Bob Boilen of NPR describes Avidan’s sound as “…Billie Holiday, Janis Joplin and Bob Dylan are all in there, but they add up to a wholly original sound, with songs that are beautifully written and fervently performed.”
Avidan’s musical prowess is on full display on the Gold Shadow LP, which demonstrates a willingness to take chances and explore various musical landscapes. Avidan weaves together the sophisticated and poetic to create something new and exciting. The vocals are introspective, brave and set to a gorgeous backdrop of dynamic, original music.
In this interview Avidan discusses the story behind his unique sound, and expressing the difficulties that go along with the recording process. Other songs from Gold Shadow include: “Over My Head,” “The Labyrinth Song,” “The Jail That Sets You Freen,” “A Part of This,” and more. Watch Avidan’s live performance via his Tiny Desk session.
Check out Avidan’s website for news, music, updates, and to purchase Gold Shadow. Catch Asaf Avidan at the Teragram Ballroom on April 22 in Los Angeles. More info HERE
Francis Xavier: What inspired Gold Shadow and how did your particular sound develop?
Asaf Avidan: Textually Gold Shadow is a final lament for a relationship that was ending before my eyes. It’s a breakup album that was written while I was still in the relationship, and the songs were a tool for me to learn to admit to myself and accept that this was an end. The particular sound, came from not caring about the sound. I mean, of course I care about the production decisions for songs, but in this album, the lyrics were so clear and were used like a strong glue that binded the different songs into an album…. It gave me the freedom to decide that the sound can change from track to track and it will still feel lie an album. So each song really got the treatment depending on that song’s mood. If it was a kitch cliche we wanted, than we would go for 50’s pop female vocals, If we wanted rawness, we used naked blues, for theatrics, we used cabaret and so on.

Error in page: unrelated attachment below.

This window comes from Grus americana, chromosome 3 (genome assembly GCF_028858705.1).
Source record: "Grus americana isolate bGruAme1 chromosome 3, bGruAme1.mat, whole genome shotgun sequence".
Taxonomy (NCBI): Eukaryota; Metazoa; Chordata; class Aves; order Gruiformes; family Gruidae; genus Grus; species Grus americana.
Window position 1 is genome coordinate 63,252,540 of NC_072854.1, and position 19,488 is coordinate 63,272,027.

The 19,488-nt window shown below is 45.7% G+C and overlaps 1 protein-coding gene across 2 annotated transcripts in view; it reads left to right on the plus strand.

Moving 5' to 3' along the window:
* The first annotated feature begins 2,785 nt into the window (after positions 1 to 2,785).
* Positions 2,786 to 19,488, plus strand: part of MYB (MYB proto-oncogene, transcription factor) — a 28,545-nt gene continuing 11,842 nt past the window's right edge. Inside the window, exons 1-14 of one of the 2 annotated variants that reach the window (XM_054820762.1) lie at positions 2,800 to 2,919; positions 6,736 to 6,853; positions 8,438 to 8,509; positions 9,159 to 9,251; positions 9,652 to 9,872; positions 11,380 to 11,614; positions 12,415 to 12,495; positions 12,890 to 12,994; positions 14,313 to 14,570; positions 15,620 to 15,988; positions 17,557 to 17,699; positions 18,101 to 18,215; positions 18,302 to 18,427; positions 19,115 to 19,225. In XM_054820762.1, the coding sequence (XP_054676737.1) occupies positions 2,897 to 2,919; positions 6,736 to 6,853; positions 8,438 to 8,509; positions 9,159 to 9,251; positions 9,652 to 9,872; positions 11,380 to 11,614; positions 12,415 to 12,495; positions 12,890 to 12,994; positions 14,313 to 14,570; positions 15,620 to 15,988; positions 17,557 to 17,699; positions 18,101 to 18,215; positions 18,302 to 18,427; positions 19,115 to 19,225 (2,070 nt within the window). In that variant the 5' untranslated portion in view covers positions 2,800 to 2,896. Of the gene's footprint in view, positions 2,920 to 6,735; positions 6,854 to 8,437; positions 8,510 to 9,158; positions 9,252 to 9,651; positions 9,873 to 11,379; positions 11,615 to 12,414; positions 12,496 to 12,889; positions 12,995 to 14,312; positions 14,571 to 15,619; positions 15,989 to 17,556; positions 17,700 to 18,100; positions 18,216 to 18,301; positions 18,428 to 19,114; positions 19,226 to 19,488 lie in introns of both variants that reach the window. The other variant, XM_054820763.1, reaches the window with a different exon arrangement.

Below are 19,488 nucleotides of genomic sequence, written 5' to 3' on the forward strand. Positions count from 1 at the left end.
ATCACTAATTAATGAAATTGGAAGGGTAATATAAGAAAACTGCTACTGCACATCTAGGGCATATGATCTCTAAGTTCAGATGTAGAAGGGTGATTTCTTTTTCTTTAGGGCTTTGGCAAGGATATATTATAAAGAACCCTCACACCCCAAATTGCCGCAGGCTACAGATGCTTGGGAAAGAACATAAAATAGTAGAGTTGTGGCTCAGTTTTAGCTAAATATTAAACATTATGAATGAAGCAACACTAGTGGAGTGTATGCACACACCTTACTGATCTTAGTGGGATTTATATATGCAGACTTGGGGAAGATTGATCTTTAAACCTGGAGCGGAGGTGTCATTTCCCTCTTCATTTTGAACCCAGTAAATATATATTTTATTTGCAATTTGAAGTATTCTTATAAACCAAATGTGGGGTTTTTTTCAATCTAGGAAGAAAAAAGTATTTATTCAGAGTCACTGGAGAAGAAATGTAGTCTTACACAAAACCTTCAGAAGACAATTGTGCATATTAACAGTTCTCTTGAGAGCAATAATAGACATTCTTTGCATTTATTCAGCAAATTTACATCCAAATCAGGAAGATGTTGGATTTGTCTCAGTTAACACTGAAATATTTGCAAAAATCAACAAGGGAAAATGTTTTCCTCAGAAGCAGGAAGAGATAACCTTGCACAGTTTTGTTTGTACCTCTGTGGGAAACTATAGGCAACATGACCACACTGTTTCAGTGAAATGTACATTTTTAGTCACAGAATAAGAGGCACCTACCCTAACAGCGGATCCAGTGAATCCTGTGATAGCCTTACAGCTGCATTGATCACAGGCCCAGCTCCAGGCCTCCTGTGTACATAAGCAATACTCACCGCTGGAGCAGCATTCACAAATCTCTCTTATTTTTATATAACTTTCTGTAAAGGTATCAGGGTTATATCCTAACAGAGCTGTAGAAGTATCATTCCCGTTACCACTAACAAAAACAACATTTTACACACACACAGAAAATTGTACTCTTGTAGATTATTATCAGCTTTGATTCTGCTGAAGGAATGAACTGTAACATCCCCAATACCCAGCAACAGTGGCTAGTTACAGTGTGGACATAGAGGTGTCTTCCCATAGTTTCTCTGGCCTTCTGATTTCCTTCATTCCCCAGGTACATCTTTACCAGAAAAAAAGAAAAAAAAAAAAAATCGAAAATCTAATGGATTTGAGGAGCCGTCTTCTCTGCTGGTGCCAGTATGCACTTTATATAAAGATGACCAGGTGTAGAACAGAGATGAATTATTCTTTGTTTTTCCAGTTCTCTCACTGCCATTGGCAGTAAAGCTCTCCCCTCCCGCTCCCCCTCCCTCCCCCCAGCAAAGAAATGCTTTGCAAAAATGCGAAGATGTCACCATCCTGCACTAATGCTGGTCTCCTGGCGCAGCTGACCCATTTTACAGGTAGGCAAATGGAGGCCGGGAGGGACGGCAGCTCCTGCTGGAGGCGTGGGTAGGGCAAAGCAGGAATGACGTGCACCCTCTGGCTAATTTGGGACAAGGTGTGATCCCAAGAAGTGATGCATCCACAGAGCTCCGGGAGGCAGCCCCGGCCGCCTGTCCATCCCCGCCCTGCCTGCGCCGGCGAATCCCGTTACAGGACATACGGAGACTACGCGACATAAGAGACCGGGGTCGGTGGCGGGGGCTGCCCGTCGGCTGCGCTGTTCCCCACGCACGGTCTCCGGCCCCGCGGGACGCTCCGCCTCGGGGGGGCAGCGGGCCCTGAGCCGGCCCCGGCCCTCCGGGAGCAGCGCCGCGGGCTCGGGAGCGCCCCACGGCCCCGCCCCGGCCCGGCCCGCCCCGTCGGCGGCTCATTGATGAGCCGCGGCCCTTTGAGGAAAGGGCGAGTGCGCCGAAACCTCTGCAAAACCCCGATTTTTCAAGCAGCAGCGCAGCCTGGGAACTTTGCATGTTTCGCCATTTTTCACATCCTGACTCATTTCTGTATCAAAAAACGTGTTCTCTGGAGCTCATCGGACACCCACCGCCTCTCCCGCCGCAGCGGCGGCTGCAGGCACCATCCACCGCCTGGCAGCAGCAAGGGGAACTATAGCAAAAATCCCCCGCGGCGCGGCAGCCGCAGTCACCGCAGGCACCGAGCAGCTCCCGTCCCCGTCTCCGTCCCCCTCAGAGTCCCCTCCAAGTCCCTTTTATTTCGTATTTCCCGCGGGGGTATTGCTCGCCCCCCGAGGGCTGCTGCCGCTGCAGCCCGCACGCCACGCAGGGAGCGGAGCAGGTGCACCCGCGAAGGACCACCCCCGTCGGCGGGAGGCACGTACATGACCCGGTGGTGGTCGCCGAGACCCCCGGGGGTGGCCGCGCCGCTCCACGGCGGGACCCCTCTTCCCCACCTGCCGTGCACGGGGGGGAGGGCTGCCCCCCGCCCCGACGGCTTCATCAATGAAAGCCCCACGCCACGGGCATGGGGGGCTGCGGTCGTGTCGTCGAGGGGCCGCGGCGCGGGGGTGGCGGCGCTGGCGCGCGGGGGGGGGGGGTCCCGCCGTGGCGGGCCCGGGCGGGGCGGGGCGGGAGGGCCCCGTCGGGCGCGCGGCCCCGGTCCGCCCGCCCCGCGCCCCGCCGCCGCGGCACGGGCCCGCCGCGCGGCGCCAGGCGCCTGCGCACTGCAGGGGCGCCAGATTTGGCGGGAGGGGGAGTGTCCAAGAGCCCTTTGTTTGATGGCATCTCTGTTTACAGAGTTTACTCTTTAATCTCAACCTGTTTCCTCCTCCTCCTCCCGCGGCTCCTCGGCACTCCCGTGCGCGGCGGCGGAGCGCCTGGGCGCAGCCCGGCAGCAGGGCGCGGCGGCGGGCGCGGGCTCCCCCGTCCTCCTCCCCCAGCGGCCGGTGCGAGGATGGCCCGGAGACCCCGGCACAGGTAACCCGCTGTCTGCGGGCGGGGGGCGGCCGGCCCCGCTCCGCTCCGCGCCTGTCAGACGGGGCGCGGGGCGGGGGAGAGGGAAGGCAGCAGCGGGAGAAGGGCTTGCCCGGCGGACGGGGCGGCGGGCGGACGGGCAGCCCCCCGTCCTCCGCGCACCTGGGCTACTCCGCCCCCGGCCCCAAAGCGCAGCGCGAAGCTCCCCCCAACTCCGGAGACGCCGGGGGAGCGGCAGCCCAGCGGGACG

FX: What’s the story behind the single “The Labyrinth Song”?
AA: It’s a take off on the greek myth of Theseus and Ariadne, but in my version, an untrusting Theseus (me) doesn’t take the ball of yarn from Ariadne, and is stuck in the Labyrinth after defeating the Minotaur. I construct my own myth out of an existing one. The Labyrinth is my past, the Minotaur, is the old demons, Ariadne is the broken love that could have existed if I could have just believed her.
FX: Which of the songs on Gold Shadow was the hardest to write?
FX: I think Ode To My Thalamus was. By that time, I’d written some of the songs of the album, but still didn’t know, or was afraid to admit what it was about. The songs wrote themselves and I only tried to decipher, but I kept on telling myself and me girlfriend that it wasn’t about us.